Soil Test*


First timer. Plan to start a vegetable garden. In your ‘Basic Vegetable garden’ seminar, I was convinced to do a soil testing. Should I do the test using some kit available in hardware store or dig up 300g soil and send it to the Guelph university Lab?




Thank you for contacting Toronto Master Gardeners.

Starting a garden for the first time can be overwhelming. It sounds like you are doing all the right steps to ensure your first try will be productive and rewarding.

There are many different levels to soil testing. Depending on location and concerns, you will need to decide what is right for your situation.

Soil kits available at stores will test pH, Nitrogen (N), Phosphorus (P) and Potassium (K). NPK are the main nutrient building blocks in your soil. The results from this test will give you a good idea of what nutrients are missing to create a balanced soil for vegetable production. Too much Nitrogen will lead to lots of green growth and very little fruit production; Phosphorus is needed to encourage root growth and fruiting; potassium helps with the functioning of the plant. In a proper balance your garden should thrive. The pH of the soil tells you how acidic or alkaline your soil is. If your pH leans too much in either direction it will hinder the growth of the plants.

Soil is complex. For soil to be fertile it needs to not only have the correct pH and nutrients but also aggregates that hold water and air and a host of microorganisms and animal life to create the correct environment for plants to thrive. If you are digging into the ground and do not know the history of your yard there may be contaminants that could transfer to your vegetables. If you are working with raised beds where you have added the soil yourself and know its makeup this is less of a worry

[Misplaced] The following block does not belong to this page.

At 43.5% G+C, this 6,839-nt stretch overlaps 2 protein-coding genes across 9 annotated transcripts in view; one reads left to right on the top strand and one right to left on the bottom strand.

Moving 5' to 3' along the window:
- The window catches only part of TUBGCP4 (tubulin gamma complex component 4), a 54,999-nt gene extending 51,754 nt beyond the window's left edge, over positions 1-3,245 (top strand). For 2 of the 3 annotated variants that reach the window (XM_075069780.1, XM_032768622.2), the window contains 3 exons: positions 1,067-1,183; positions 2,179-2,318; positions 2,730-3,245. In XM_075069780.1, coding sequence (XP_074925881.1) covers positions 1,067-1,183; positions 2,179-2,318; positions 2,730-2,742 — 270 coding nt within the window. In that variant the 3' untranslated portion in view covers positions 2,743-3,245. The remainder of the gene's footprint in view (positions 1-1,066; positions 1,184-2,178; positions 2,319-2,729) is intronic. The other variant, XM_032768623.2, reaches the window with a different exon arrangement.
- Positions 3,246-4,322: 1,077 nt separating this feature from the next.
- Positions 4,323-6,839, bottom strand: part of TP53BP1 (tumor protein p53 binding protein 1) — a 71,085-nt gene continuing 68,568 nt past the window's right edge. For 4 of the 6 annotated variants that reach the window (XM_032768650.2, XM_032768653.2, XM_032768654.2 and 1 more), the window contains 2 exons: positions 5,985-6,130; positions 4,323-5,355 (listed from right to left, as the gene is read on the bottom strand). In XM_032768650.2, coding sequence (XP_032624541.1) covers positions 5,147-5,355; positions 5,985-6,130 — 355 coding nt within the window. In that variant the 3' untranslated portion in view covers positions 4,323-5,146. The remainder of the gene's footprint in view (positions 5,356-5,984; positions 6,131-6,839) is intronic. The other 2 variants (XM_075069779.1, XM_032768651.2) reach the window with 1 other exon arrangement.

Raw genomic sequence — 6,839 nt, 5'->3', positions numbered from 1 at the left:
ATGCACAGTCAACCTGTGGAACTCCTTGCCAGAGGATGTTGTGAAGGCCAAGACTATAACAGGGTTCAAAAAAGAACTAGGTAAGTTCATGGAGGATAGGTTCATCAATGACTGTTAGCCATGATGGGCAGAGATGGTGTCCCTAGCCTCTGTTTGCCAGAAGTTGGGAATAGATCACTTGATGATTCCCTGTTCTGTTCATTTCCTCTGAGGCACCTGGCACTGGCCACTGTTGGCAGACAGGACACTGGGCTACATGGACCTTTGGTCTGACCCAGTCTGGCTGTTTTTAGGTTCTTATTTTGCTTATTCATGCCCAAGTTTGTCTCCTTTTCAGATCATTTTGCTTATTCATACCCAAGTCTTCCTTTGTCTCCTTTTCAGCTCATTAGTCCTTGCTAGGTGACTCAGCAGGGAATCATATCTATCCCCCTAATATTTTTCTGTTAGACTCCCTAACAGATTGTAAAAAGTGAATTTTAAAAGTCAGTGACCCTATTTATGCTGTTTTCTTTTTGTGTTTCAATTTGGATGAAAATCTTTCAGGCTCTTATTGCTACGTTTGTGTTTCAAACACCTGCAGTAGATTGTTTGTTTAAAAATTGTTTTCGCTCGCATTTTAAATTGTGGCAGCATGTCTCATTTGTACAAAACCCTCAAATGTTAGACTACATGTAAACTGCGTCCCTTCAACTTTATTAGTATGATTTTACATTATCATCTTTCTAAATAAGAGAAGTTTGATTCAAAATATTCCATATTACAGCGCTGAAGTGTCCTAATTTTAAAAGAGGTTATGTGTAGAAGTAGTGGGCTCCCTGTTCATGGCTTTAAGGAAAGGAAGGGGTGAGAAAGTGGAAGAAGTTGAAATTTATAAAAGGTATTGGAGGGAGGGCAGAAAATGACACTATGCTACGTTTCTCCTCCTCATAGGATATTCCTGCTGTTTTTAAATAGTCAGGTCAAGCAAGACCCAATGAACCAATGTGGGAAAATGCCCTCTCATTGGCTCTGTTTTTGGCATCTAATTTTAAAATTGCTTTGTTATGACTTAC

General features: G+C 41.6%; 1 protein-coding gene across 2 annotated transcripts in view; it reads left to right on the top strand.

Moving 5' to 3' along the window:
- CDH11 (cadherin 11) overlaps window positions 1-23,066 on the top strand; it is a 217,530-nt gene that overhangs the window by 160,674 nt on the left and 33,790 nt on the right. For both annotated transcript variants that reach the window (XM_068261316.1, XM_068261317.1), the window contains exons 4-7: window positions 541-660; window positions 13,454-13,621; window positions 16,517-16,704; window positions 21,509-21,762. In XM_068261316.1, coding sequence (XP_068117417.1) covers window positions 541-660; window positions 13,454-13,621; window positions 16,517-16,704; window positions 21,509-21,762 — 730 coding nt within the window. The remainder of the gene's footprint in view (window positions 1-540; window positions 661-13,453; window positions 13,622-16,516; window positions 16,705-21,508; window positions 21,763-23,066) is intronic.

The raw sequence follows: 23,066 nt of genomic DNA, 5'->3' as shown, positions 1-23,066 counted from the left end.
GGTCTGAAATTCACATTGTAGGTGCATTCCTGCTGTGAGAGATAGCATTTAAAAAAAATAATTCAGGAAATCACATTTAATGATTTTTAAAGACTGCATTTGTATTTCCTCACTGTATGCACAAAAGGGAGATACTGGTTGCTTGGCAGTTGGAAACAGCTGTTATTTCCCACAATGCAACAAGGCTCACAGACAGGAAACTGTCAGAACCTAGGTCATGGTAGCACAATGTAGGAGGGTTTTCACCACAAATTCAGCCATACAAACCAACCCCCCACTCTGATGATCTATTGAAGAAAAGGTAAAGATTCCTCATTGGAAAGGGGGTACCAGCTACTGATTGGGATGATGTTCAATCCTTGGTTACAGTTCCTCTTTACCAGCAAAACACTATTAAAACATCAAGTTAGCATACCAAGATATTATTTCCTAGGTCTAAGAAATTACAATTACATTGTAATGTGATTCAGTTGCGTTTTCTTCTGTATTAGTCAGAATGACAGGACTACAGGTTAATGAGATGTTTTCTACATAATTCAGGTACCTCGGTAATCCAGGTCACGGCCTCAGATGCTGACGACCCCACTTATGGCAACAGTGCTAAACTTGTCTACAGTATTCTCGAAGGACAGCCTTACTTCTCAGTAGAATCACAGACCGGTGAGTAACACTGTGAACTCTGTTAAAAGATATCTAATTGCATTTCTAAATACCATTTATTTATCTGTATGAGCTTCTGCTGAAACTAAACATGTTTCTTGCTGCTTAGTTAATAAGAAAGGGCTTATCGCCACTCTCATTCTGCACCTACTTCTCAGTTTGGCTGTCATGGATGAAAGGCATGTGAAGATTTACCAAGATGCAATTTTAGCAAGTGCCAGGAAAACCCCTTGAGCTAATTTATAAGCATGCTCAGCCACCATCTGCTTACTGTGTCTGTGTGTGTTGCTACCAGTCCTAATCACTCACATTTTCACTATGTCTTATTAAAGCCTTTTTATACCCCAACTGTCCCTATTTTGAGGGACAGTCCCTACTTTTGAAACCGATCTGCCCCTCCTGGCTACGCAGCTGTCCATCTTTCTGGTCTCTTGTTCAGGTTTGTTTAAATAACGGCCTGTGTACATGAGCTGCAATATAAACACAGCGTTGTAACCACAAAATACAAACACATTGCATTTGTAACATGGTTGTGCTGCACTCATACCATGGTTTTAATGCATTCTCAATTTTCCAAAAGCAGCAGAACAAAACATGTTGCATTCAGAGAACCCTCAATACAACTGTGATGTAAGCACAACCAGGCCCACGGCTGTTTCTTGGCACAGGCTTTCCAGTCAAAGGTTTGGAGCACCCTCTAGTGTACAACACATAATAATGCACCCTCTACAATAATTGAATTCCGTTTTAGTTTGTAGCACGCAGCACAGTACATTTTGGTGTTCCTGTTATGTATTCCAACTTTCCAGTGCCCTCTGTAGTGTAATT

Sending soil off to a facility for testing will give you the NPK and pH of your soil as well as listing micronutrients for you. It can also test for organic content, nematodes, bacteria and fungus as well as lead, pesticides and other contaminants that maybe in your soil.

Depending on the history of your yard and your knowledge of the soil, you will need to decide how in depth you need to be with your testing. Sending off samples will give more detailed results if that is what you need. In either case it is important to closely follow soil collection directions so the results are representative of your garden and not one small section.

Below are a couple of links that may be of use to you.